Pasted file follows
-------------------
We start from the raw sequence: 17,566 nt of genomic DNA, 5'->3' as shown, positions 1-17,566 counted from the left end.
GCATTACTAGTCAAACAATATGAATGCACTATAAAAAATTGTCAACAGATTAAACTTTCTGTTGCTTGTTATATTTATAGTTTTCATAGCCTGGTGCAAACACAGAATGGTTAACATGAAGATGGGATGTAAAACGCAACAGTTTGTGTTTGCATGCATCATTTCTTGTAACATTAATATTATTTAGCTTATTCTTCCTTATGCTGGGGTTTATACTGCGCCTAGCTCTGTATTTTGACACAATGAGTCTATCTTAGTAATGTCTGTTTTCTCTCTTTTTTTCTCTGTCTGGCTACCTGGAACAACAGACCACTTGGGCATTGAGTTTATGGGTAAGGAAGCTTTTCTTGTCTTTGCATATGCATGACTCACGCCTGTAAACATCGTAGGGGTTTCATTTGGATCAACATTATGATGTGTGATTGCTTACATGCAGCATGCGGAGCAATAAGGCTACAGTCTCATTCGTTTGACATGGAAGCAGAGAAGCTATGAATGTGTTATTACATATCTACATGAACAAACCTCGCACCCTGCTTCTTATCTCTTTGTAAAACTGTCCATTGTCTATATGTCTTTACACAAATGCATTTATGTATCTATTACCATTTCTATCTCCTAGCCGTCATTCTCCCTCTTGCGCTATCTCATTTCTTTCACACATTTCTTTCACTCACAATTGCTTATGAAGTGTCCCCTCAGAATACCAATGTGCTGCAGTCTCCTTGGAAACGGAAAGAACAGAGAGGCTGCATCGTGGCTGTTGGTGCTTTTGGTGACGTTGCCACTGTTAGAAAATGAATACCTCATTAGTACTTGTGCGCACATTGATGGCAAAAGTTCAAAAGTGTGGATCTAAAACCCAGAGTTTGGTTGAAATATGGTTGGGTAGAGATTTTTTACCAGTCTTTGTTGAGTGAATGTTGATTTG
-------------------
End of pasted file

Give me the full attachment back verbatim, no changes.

We start from the raw sequence: 17,566 nt of genomic DNA, 5'->3' as shown, positions 1-17,566 counted from the left end.
GCATTACTAGTCAAACAATATGAATGCACTATAAAAAATTGTCAACAGATTAAACTTTCTGTTGCTTGTTATATTTATAGTTTTCATAGCCTGGTGCAAACACAGAATGGTTAACATGAAGATGGGATGTAAAACGCAACAGTTTGTGTTTGCATGCATCATTTCTTGTAACATTAATATTATTTAGCTTATTCTTCCTTATGCTGGGGTTTATACTGCGCCTAGCTCTGTATTTTGACACAATGAGTCTATCTTAGTAATGTCTGTTTTCTCTCTTTTTTTCTCTGTCTGGCTACCTGGAACAACAGACCACTTGGGCATTGAGTTTATGGGTAAGGAAGCTTTTCTTGTCTTTGCATATGCATGACTCACGCCTGTAAACATCGTAGGGGTTTCATTTGGATCAACATTATGATGTGTGATTGCTTACATGCAGCATGCGGAGCAATAAGGCTACAGTCTCATTCGTTTGACATGGAAGCAGAGAAGCTATGAATGTGTTATTACATATCTACATGAACAAACCTCGCACCCTGCTTCTTATCTCTTTGTAAAACTGTCCATTGTCTATATGTCTTTACACAAATGCATTTATGTATCTATTACCATTTCTATCTCCTAGCCGTCATTCTCCCTCTTGCGCTATCTCATTTCTTTCACACATTTCTTTCACTCACAATTGCTTATGAAGTGTCCCCTCAGAATACCAATGTGCTGCAGTCTCCTTGGAAACGGAAAGAACAGAGAGGCTGCATCGTGGCTGTTGGTGCTTTTGGTGACGTTGCCACTGTTAGAAAATGAATACCTCATTAGTACTTGTGCGCACATTGATGGCAAAAGTTCAAAAGTGTGGATCTAAAACCCAGAGTTTGGTTGAAATATGGTTGGGTAGAGATTTTTTACCAGTCTTTGTTGAGTGAATGTTGATTTG